They go together. That’s the main point. Biblically, forgiveness can’t happen without repentance. They are intimately linked. Repentance means to change your mind about the issue – to think differently about it – to change course. And those who sin against us need to have a change of mind about their sin before we are able to forgive them.
But that’s SO backwards from what our culture promotes. We’re told to “just forgive” about everything that happens in life (meaning, “Don’t be upset about it – let it go!”), when the Bible doesn’t characterize it that way at all. I’m not saying we should hold grudges or harbor bitterness – we shouldn’t. But we can’t forgive, as it is defined Biblically, if the one who sinned against us has not repented.
Jesus says so Himself in Luke 17:3-4 – “Pay attention to yourselves! If your brother sins, rebuke him, and if he repents, forgive him, and if he sins against you seven times in the day, and turns to you seven times, saying, ‘I repent,’ you must forgive him.” When should we forgive? When repentance is offered.
In reading the book of Leviticus today (through the Bible in a year plan) I noticed this same point. Every time a person recognized their sin (deliberate or accidental) they were told to make a sacrifice for it. Then and only then were they forgiven. The sacrifice was the act that SHOWED their repentance.
It’s even more obvious when it comes to eternal forgiveness. The Father does not forgive on a whim… He forgives when we are faced with the price Jesus paid for our sins and repent.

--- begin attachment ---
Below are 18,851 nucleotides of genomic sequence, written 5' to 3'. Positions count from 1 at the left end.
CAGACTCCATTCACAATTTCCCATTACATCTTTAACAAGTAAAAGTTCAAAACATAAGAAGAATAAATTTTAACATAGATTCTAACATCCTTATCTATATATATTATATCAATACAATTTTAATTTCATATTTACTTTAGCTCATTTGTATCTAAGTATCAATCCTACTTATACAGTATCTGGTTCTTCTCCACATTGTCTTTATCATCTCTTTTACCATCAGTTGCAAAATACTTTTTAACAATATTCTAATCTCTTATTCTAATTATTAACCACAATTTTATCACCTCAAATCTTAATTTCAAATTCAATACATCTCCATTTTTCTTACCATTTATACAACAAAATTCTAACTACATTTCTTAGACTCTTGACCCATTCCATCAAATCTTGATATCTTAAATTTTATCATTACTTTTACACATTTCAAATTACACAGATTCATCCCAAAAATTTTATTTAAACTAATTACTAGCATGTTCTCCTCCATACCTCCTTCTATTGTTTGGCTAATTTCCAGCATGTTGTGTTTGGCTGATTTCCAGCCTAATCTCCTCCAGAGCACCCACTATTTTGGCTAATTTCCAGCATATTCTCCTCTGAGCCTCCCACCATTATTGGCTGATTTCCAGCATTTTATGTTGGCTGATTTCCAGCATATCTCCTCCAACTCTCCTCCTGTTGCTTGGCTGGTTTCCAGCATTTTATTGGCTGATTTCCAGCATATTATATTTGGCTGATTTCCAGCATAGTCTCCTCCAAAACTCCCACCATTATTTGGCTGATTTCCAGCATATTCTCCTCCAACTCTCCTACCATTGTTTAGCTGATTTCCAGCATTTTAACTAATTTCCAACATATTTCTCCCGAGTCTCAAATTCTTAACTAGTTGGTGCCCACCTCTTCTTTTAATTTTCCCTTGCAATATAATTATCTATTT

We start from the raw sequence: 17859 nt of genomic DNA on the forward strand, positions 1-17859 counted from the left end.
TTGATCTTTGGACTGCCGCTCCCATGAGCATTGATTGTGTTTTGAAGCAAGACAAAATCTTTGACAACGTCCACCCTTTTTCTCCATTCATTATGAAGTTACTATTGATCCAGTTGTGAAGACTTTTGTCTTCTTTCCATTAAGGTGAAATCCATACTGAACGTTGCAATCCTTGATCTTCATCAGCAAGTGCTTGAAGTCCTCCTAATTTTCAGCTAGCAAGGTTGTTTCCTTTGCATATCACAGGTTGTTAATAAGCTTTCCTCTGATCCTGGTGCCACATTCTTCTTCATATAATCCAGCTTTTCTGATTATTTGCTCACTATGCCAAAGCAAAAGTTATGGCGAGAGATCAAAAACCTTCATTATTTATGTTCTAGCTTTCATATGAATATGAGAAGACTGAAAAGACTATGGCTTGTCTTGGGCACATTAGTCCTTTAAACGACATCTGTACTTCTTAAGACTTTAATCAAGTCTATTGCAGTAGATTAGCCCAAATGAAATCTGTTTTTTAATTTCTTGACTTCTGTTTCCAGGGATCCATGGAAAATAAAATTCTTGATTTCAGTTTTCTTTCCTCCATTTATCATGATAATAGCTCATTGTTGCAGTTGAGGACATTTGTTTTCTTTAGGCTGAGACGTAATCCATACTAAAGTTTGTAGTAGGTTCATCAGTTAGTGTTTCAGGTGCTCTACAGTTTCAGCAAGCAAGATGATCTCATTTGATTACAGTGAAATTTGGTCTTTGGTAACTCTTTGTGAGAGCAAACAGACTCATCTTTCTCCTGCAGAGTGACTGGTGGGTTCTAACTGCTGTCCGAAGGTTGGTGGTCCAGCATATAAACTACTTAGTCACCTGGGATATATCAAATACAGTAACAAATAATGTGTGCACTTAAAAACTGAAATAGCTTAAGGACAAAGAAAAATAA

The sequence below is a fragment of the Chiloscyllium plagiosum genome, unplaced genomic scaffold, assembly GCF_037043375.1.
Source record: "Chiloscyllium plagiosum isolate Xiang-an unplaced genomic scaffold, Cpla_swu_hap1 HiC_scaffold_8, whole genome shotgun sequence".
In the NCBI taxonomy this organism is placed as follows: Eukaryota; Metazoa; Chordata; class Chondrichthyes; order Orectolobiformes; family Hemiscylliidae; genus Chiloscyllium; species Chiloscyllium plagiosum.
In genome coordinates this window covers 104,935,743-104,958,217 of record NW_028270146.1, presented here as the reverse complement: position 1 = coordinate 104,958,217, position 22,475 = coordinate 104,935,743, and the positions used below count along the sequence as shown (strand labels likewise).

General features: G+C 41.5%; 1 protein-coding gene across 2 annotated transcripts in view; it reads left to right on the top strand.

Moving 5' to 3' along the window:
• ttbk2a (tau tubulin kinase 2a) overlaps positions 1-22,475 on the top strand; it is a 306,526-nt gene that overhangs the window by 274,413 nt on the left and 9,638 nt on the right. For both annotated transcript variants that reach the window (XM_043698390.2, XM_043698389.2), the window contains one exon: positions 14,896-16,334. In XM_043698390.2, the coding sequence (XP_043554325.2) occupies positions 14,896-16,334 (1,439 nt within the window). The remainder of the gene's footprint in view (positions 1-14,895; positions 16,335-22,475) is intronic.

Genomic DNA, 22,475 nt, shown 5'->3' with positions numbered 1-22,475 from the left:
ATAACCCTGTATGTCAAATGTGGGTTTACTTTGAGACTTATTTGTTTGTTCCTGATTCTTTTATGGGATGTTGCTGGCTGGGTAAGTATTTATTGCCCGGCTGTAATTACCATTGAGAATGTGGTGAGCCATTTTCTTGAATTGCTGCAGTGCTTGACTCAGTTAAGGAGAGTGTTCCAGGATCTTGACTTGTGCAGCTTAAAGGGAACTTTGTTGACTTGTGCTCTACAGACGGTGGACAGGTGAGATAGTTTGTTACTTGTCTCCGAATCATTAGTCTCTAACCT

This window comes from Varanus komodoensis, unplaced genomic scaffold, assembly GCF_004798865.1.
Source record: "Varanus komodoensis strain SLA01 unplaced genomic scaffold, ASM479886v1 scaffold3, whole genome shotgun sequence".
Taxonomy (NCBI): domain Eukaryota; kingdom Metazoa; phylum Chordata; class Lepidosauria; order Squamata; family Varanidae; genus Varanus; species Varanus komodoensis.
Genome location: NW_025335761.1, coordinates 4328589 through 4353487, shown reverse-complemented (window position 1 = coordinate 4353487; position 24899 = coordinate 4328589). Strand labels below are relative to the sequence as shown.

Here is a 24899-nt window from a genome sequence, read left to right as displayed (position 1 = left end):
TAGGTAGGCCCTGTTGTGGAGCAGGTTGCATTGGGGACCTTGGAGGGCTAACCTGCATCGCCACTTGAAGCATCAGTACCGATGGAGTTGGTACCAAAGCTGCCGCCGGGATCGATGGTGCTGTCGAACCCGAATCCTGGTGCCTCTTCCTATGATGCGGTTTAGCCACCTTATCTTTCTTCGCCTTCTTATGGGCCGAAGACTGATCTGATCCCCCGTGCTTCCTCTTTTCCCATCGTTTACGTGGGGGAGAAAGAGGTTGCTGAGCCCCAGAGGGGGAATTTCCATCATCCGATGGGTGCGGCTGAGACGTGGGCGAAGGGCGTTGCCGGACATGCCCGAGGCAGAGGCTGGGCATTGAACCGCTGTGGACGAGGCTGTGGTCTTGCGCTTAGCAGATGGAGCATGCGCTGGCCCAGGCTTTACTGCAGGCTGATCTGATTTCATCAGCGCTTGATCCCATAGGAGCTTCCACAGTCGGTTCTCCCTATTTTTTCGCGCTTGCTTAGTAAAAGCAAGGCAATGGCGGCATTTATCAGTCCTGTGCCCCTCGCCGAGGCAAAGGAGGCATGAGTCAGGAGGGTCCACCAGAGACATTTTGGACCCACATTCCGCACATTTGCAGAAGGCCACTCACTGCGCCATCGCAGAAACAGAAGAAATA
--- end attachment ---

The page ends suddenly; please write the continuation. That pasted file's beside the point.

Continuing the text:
What would it be like if the Father said, “Oh, don’t worry about all those sins – I’ll just forgive you!” He wouldn’t be acting in accordance with His own holiness. He’d be overlooking sin instead of punishing it – which means that He’s not being just, and ultimately that Jesus’ death is meaningless and unnecessary!
You see, Jesus became our substitute on the cross SO THAT the Father could grant forgiveness to those who repent by placing their faith in Christ! Jesus took the punishment that we/our sins deserved – and on that basis alone is the Father able to offer meaningful forgiveness. Not on the basis of our good works or penance (’cause they are not good enough), and not on the basis of a sentimental whim (i.e. because He feels sorry for us). God’s holy character requires sin to be punished, and it was punished in Christ. Therefore, forgiveness is available to all who come to the Father in repentance. There is no such thing as an unrepentant forgiven person!
Carry it out practically. If we were to do what our culture suggests when no genuine repentance is offered by the offender, we’d be overlooking sin and thereby saying that it doesn’t matter… that justice doesn’t matter. Imagine it – your son or daughter is abducted and brutally abused and murdered. Some well-meaning person says, “You are going to have to learn to forgive,” (meaning, “You can’t continue to be upset about this.”) That is ridiculous, because a very real and damaging sin has been committed, and justice demands that it be punished. We CAN’T “just forgive” in those terms. But here is what we CAN do… (and should do)
We can do what Peter instructs in 1 Peter 2:23 – we can take the offense to the Father, entrust it to Him as Jesus did when He was mistreated and reviled (the greatest sin ever committed), and allow the Father (the righteous Judge) to forgive – or not – as HE deems is best (which will flow out of the offender’s repentance or lack thereof). And we leave it there – believing and trusting that God will do what needs to be done in our lives and in the life of the offender.
“Let it go?” Absolutely – If you are letting it go to the Father. “Just forgive?” – only when repentance is offered. To do less is to minimize the seriousness of sin and the price Jesus paid to free us all from it.
You can find a follow-up to this post HERE